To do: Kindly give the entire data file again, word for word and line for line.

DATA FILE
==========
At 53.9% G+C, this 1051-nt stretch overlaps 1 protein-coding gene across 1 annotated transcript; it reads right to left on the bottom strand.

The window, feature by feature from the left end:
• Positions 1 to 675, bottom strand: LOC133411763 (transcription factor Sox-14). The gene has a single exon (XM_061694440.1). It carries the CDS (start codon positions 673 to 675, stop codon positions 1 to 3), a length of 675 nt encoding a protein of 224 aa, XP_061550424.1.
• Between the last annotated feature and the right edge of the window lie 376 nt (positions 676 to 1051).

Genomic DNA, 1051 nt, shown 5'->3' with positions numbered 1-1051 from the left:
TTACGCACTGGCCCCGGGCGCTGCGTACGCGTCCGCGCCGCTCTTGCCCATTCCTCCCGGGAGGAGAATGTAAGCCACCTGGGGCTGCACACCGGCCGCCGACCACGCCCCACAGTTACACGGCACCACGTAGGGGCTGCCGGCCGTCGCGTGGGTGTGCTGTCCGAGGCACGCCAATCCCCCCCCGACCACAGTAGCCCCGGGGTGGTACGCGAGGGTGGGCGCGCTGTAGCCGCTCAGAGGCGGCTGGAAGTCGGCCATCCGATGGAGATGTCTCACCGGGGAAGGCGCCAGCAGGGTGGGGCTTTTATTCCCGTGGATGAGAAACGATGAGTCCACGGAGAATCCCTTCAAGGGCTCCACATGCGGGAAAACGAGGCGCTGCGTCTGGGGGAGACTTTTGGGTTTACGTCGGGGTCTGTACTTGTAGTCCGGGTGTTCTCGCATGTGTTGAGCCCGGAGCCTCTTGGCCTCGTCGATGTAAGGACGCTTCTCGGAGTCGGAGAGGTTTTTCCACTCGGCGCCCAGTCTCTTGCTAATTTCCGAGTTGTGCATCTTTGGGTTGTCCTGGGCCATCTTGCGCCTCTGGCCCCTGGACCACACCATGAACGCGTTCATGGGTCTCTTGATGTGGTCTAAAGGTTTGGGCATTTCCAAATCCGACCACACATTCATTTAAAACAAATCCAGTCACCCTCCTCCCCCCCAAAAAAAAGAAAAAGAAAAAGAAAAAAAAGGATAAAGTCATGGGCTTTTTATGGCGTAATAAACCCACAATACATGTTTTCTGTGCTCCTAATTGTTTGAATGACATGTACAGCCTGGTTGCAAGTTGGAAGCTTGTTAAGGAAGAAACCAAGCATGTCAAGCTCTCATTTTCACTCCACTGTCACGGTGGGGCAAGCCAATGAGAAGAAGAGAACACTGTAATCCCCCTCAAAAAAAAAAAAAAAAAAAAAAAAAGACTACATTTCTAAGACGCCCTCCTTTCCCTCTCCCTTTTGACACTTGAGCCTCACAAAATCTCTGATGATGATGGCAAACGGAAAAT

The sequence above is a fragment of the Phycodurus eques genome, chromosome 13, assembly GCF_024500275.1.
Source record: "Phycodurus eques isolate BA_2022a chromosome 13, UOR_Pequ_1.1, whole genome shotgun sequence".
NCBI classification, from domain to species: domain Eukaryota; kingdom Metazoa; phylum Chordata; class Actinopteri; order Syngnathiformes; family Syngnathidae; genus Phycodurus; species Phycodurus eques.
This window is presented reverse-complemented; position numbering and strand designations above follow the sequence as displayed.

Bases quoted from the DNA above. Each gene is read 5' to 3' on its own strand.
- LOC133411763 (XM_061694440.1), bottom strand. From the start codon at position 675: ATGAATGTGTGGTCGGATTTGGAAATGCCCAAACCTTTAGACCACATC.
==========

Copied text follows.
At 53.9% G+C, this 1051-nt stretch overlaps 1 protein-coding gene across 1 annotated transcript; it reads right to left on the bottom strand.

The window, feature by feature from the left end:
• Positions 1 to 675, bottom strand: LOC133411763 (transcription factor Sox-14). The gene has a single exon (XM_061694440.1). It carries the CDS (start codon positions 673 to 675, stop codon positions 1 to 3), a length of 675 nt encoding a protein of 224 aa, XP_061550424.1.
• Between the last annotated feature and the right edge of the window lie 376 nt (positions 676 to 1051).

Genomic DNA, 1051 nt, shown 5'->3' with positions numbered 1-1051 from the left:
TTACGCACTGGCCCCGGGCGCTGCGTACGCGTCCGCGCCGCTCTTGCCCATTCCTCCCGGGAGGAGAATGTAAGCCACCTGGGGCTGCACACCGGCCGCCGACCACGCCCCACAGTTACACGGCACCACGTAGGGGCTGCCGGCCGTCGCGTGGGTGTGCTGTCCGAGGCACGCCAATCCCCCCCCGACCACAGTAGCCCCGGGGTGGTACGCGAGGGTGGGCGCGCTGTAGCCGCTCAGAGGCGGCTGGAAGTCGGCCATCCGATGGAGATGTCTCACCGGGGAAGGCGCCAGCAGGGTGGGGCTTTTATTCCCGTGGATGAGAAACGATGAGTCCACGGAGAATCCCTTCAAGGGCTCCACATGCGGGAAAACGAGGCGCTGCGTCTGGGGGAGACTTTTGGGTTTACGTCGGGGTCTGTACTTGTAGTCCGGGTGTTCTCGCATGTGTTGAGCCCGGAGCCTCTTGGCCTCGTCGATGTAAGGACGCTTCTCGGAGTCGGAGAGGTTTTTCCACTCGGCGCCCAGTCTCTTGCTAATTTCCGAGTTGTGCATCTTTGGGTTGTCCTGGGCCATCTTGCGCCTCTGGCCCCTGGACCACACCATGAACGCGTTCATGGGTCTCTTGATGTGGTCTAAAGGTTTGGGCATTTCCAAATCCGACCACACATTCATTTAAAACAAATCCAGTCACCCTCCTCCCCCCCAAAAAAAAGAAAAAGAAAAAGAAAAAAAAGGATAAAGTCATGGGCTTTTTATGGCGTAATAAACCCACAATACATGTTTTCTGTGCTCCTAATTGTTTGAATGACATGTACAGCCTGGTTGCAAGTTGGAAGCTTGTTAAGGAAGAAACCAAGCATGTCAAGCTCTCATTTTCACTCCACTGTCACGGTGGGGCAAGCCAATGAGAAGAAGAGAACACTGTAATCCCCCTCAAAAAAAAAAAAAAAAAAAAAAAAAGACTACATTTCTAAGACGCCCTCCTTTCCCTCTCCCTTTTGACACTTGAGCCTCACAAAATCTCTGATGATGATGGCAAACGGAAAAT

The sequence above is a fragment of the Phycodurus eques genome, chromosome 13, assembly GCF_024500275.1.
Source record: "Phycodurus eques isolate BA_2022a chromosome 13, UOR_Pequ_1.1, whole genome shotgun sequence".
NCBI classification, from domain to species: domain Eukaryota; kingdom Metazoa; phylum Chordata; class Actinopteri; order Syngnathiformes; family Syngnathidae; genus Phycodurus; species Phycodurus eques.
This window is presented reverse-complemented; position numbering and strand designations above follow the sequence as displayed.

Bases quoted from the DNA above. Each gene is read 5' to 3' on its own strand.
- LOC133411763 (XM_061694440.1), bottom strand. From the start codon at position 675: ATGAATGTGTGGTCGGATTTGGAAATGCCCAAACCTTTAGACCACATC.